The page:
Free Will

C. George Boeree


The concept of free will has undergone some hard times lately.  The obvious success of science, and the materialistic, deterministic, reductionistic assumptions that usually accompany it, have made free will seem old-fashioned, associated more with scholastic theologians than modern men and women.  But I find the concept impossible to ignore, much less dispose of.

Let’s begin by saying what free will is, and what it isn’t.  Free will is not the same as freedom of action.  Freedom of action refers to things that prevent a willed action from being realized.  For example, being in prison means you are not free to paint the town red.  Being in a straight jacket means you are not free to wave hello.  Being paralyzed means not being able to move your limbs.  These are not issues of free will.  Free will means being free to try to escape (or not), to try to wave (or not), to try to move your limbs (or not).

Neither is free will the same as political or social freedom (better known as liberty).  Just because you will be executed for taking the local dictator’s name in vain, doesn’t mean you aren’t free to try, or even free to actually do so.  You’ll just wind up paying for the satisfaction.

On the other side of the argument, I need to point out that determinism is not the same thing as fatalism, destiny, or predestination.  Determinism means that the way things are at one moment is the necessary result of the ways things were the moment before.  It means that every effect has its cause, and that nothing, not even the will, is exempt.  It does not mean that the future is already established.

It might also be useful to define will.  As I understand it, it is a matter of intent:  The perceptual, cognitive, and emotional processes we engage in when confronted by a choice result in an intent to engage in certain actions or non-actions.  I have before me a cheese danish and a poppy seed muffin.  I look, I sniff, I consider past experiences, I feel good about both prospects, and then I decide.  I intend to eat the cheese danish (or the muffin, or neither, or both...).  Whether I am free to actually eat it, or whether I can expect severe punishment for doing so, is irrelevant.  I have made up my mind!

Let’s run through some arguments for free will, followed by the determinist’s responses.  Since the free willist is making a claim, and an exceptional one at that, the burden of proof is on him or her.

First, there is the experience argument.  I experience something within myself that I understand as making choices, and that those choices are not determined by anything other than myself.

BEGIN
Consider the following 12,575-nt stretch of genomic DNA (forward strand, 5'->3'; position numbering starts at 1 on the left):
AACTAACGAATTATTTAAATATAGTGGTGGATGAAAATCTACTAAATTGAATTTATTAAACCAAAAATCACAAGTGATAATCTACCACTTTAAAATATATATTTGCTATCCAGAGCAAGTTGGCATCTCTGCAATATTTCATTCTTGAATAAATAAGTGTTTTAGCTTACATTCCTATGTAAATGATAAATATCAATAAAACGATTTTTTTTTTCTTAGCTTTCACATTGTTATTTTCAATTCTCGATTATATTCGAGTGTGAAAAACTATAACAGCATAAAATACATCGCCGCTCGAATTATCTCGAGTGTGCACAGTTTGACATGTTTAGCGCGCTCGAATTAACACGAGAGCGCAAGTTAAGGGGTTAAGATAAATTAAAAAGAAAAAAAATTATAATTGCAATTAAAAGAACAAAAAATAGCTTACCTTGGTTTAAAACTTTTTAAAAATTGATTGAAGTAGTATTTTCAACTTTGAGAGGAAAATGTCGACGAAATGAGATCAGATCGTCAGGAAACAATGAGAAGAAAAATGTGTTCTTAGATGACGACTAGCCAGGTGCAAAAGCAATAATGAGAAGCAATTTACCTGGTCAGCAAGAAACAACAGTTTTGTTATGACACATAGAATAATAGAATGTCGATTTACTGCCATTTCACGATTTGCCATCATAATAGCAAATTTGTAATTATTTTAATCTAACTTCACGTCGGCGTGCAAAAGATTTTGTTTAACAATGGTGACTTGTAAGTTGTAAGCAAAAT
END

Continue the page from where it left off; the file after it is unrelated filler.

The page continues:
The determinist will respond that you are simply not aware of the causes of your decisions, and have labeled that ignorance “free will.”  There were no doubt neurons firing and chemicals sailing across synapses and so forth, all very deterministically resulting in my choice of the danish.

The free willist might suggest that belief is a crucial part of free will.  If you were to set me up with the danish and the muffin, knowing that I tend to choose danishes, you might very well say the end result was determined.  But if I knew you were trying to prove your point, I would simply choose the muffin instead, or neither.

The determinist would simply say that this extra tidbit of knowledge -- that I am trying to fool you -- has replaced your usual causal factors.  Instead, you are reacting, quite mechanically, to a threat to your beliefs.

Maybe so, says the free willist.  But you must admit that I can be awfully random at times.  I can suddenly jump out of my chair and scream “Tippecanoe and Tyler, too” at the top of my lungs.  Let’s see you predict something like that!

The determinist would respond that indeterminism is far from free will.  If that’s all there is to free will, then a roulette wheel is better at it than you are.

But I am unpredictable, says the free willist.

The determinist would point out that that is merely a practical problem, not a philosophical one.  The fact that I cannot pin point the precise location and velocity, say, of all the particles in the universe, doesn’t mean that you aren’t determined by them.  In fact, even if that were theoretically impossible (as suggested by the Heisenberg uncertainty principle), it only means I can’t predict, not that you have free will!

The free willist may point out that, without free will, morality has no meaning.  All the best things about people -- generosity, bravery, compassion -- have no meaning.  If we are as determined as falling bricks, then Adolph Hitler could no more be blamed for his evil actions than Mother Teresa could be praised for her good ones.  What then of our world?

Simple, says the determinist.  We will have to live without morality.  Many people are already moral relativists, or even moral nihilists.  Our societies can get along just fine with laws and judicial processes and prisons using nothing more than tradition, majority self-interest, reciprocity, and the rule of cover-your-ass.  Maybe that’s all morality has ever been!

Another argument a free willist can make is that we have this unique ability to stop and think about a decision-making situation.  We can exit the stream of cause-and-effect for a moment.  We pause before the high-calorie meal to consider the advisability of diving in.  Animals rarely do this:  If a hungry lion has an antelope before her, she eats.  And we can postpone the decision as long as we like.  Even if the actual choice we make at some particular moment in time is determined, the length of time we wait for that moment to arrive is not.

Or is it? says the determinist.  What caused you to wait exactly one minute before choosing?  Or what caused you to stop your pausing and jump into things at just that moment?  Besides, isn’t this pause just a matter of two forces of equal strength short-circuiting the normal processes?

Jean-Paul Sartre came up with an interesting free will argument.  He said that we can ignore something real and we can pretend something unreal.  For example, I could imagine that there is no danish before me -- something I often need to do in the service of dieting.  Or I can see the poppy seeds in the muffins as maggots. This imagination is a powerful thing!  But the determinist would just say that imagination is just one more neurological mechanism, explainable by deterministic principles.